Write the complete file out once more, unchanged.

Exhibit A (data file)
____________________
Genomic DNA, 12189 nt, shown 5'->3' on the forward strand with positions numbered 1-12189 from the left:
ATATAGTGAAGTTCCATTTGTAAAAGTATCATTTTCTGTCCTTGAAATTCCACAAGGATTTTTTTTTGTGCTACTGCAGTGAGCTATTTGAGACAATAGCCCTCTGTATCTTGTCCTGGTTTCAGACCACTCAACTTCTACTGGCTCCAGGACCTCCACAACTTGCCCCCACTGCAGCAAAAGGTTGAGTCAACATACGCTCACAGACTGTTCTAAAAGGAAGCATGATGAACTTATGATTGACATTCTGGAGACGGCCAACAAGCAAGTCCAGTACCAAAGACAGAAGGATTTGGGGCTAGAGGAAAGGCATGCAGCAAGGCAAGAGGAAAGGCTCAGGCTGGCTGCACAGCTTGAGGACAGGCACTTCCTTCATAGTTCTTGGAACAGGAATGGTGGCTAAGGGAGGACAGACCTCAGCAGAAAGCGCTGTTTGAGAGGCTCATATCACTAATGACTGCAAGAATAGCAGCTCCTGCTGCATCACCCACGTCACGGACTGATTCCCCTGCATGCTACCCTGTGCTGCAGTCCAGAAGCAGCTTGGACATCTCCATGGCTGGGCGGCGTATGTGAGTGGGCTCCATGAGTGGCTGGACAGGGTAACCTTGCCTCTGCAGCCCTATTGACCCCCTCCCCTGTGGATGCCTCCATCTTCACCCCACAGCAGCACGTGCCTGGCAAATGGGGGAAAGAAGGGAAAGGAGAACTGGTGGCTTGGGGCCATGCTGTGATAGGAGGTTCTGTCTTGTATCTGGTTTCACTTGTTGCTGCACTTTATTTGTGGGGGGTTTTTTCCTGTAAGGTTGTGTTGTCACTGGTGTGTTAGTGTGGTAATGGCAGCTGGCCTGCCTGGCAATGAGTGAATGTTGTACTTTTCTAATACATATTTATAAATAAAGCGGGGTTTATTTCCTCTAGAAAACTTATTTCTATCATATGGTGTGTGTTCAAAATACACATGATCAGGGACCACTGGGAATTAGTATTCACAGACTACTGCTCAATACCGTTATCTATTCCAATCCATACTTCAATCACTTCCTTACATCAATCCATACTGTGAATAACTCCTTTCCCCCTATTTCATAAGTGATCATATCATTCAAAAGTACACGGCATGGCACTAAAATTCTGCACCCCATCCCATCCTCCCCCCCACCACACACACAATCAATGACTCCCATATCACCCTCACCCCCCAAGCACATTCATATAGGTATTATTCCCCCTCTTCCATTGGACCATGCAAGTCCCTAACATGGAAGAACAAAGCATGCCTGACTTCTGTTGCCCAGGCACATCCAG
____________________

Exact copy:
Genomic DNA, 12189 nt, shown 5'->3' on the forward strand with positions numbered 1-12189 from the left:
ATATAGTGAAGTTCCATTTGTAAAAGTATCATTTTCTGTCCTTGAAATTCCACAAGGATTTTTTTTTGTGCTACTGCAGTGAGCTATTTGAGACAATAGCCCTCTGTATCTTGTCCTGGTTTCAGACCACTCAACTTCTACTGGCTCCAGGACCTCCACAACTTGCCCCCACTGCAGCAAAAGGTTGAGTCAACATACGCTCACAGACTGTTCTAAAAGGAAGCATGATGAACTTATGATTGACATTCTGGAGACGGCCAACAAGCAAGTCCAGTACCAAAGACAGAAGGATTTGGGGCTAGAGGAAAGGCATGCAGCAAGGCAAGAGGAAAGGCTCAGGCTGGCTGCACAGCTTGAGGACAGGCACTTCCTTCATAGTTCTTGGAACAGGAATGGTGGCTAAGGGAGGACAGACCTCAGCAGAAAGCGCTGTTTGAGAGGCTCATATCACTAATGACTGCAAGAATAGCAGCTCCTGCTGCATCACCCACGTCACGGACTGATTCCCCTGCATGCTACCCTGTGCTGCAGTCCAGAAGCAGCTTGGACATCTCCATGGCTGGGCGGCGTATGTGAGTGGGCTCCATGAGTGGCTGGACAGGGTAACCTTGCCTCTGCAGCCCTATTGACCCCCTCCCCTGTGGATGCCTCCATCTTCACCCCACAGCAGCACGTGCCTGGCAAATGGGGGAAAGAAGGGAAAGGAGAACTGGTGGCTTGGGGCCATGCTGTGATAGGAGGTTCTGTCTTGTATCTGGTTTCACTTGTTGCTGCACTTTATTTGTGGGGGGTTTTTTCCTGTAAGGTTGTGTTGTCACTGGTGTGTTAGTGTGGTAATGGCAGCTGGCCTGCCTGGCAATGAGTGAATGTTGTACTTTTCTAATACATATTTATAAATAAAGCGGGGTTTATTTCCTCTAGAAAACTTATTTCTATCATATGGTGTGTGTTCAAAATACACATGATCAGGGACCACTGGGAATTAGTATTCACAGACTACTGCTCAATACCGTTATCTATTCCAATCCATACTTCAATCACTTCCTTACATCAATCCATACTGTGAATAACTCCTTTCCCCCTATTTCATAAGTGATCATATCATTCAAAAGTACACGGCATGGCACTAAAATTCTGCACCCCATCCCATCCTCCCCCCCACCACACACACAATCAATGACTCCCATATCACCCTCACCCCCCAAGCACATTCATATAGGTATTATTCCCCCTCTTCCATTGGACCATGCAAGTCCCTAACATGGAAGAACAAAGCATGCCTGACTTCTGTTGCCCAGGCACATCCAG